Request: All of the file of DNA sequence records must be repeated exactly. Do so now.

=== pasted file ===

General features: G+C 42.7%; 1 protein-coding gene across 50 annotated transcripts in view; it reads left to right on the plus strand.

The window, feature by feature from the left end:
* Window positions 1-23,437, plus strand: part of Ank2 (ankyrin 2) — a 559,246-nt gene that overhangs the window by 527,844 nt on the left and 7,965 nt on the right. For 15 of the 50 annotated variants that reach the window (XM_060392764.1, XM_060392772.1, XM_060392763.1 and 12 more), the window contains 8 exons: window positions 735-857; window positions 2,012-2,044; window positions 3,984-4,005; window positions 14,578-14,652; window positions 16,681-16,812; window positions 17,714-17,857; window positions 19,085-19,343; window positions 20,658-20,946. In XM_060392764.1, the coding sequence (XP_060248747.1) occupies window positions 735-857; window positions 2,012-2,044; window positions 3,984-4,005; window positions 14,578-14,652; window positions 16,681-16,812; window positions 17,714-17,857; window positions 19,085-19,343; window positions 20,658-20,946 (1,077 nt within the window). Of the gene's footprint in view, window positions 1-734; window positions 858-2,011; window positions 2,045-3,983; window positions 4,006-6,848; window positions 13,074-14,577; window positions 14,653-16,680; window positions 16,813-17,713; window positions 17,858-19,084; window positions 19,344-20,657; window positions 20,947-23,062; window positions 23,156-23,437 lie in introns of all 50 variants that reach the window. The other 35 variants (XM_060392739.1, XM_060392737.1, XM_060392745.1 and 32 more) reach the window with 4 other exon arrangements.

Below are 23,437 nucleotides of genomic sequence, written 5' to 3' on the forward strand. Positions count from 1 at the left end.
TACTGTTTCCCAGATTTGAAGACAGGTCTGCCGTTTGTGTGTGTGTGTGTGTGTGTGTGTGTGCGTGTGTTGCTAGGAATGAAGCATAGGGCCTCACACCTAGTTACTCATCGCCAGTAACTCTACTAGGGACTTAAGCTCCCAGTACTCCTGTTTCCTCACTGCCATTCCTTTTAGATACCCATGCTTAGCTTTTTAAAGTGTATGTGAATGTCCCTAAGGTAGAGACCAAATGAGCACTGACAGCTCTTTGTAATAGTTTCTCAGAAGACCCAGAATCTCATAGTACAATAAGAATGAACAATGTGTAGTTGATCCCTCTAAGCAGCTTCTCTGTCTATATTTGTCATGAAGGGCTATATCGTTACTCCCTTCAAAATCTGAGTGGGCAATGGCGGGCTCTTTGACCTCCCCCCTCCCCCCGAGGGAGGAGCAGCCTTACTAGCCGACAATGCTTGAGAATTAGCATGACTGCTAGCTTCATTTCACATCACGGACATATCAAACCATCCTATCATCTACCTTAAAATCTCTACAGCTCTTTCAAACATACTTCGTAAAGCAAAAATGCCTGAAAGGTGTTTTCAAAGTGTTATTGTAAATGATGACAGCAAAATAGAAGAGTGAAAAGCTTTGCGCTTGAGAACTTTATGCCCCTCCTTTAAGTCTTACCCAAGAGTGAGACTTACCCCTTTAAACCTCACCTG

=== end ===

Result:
General features: G+C 42.7%; 1 protein-coding gene across 50 annotated transcripts in view; it reads left to right on the plus strand.

The window, feature by feature from the left end:
* Window positions 1-23,437, plus strand: part of Ank2 (ankyrin 2) — a 559,246-nt gene that overhangs the window by 527,844 nt on the left and 7,965 nt on the right. For 15 of the 50 annotated variants that reach the window (XM_060392764.1, XM_060392772.1, XM_060392763.1 and 12 more), the window contains 8 exons: window positions 735-857; window positions 2,012-2,044; window positions 3,984-4,005; window positions 14,578-14,652; window positions 16,681-16,812; window positions 17,714-17,857; window positions 19,085-19,343; window positions 20,658-20,946. In XM_060392764.1, the coding sequence (XP_060248747.1) occupies window positions 735-857; window positions 2,012-2,044; window positions 3,984-4,005; window positions 14,578-14,652; window positions 16,681-16,812; window positions 17,714-17,857; window positions 19,085-19,343; window positions 20,658-20,946 (1,077 nt within the window). Of the gene's footprint in view, window positions 1-734; window positions 858-2,011; window positions 2,045-3,983; window positions 4,006-6,848; window positions 13,074-14,577; window positions 14,653-16,680; window positions 16,813-17,713; window positions 17,858-19,084; window positions 19,344-20,657; window positions 20,947-23,062; window positions 23,156-23,437 lie in introns of all 50 variants that reach the window. The other 35 variants (XM_060392739.1, XM_060392737.1, XM_060392745.1 and 32 more) reach the window with 4 other exon arrangements.

Below are 23,437 nucleotides of genomic sequence, written 5' to 3' on the forward strand. Positions count from 1 at the left end.
TACTGTTTCCCAGATTTGAAGACAGGTCTGCCGTTTGTGTGTGTGTGTGTGTGTGTGTGTGTGCGTGTGTTGCTAGGAATGAAGCATAGGGCCTCACACCTAGTTACTCATCGCCAGTAACTCTACTAGGGACTTAAGCTCCCAGTACTCCTGTTTCCTCACTGCCATTCCTTTTAGATACCCATGCTTAGCTTTTTAAAGTGTATGTGAATGTCCCTAAGGTAGAGACCAAATGAGCACTGACAGCTCTTTGTAATAGTTTCTCAGAAGACCCAGAATCTCATAGTACAATAAGAATGAACAATGTGTAGTTGATCCCTCTAAGCAGCTTCTCTGTCTATATTTGTCATGAAGGGCTATATCGTTACTCCCTTCAAAATCTGAGTGGGCAATGGCGGGCTCTTTGACCTCCCCCCTCCCCCCGAGGGAGGAGCAGCCTTACTAGCCGACAATGCTTGAGAATTAGCATGACTGCTAGCTTCATTTCACATCACGGACATATCAAACCATCCTATCATCTACCTTAAAATCTCTACAGCTCTTTCAAACATACTTCGTAAAGCAAAAATGCCTGAAAGGTGTTTTCAAAGTGTTATTGTAAATGATGACAGCAAAATAGAAGAGTGAAAAGCTTTGCGCTTGAGAACTTTATGCCCCTCCTTTAAGTCTTACCCAAGAGTGAGACTTACCCCTTTAAACCTCACCTG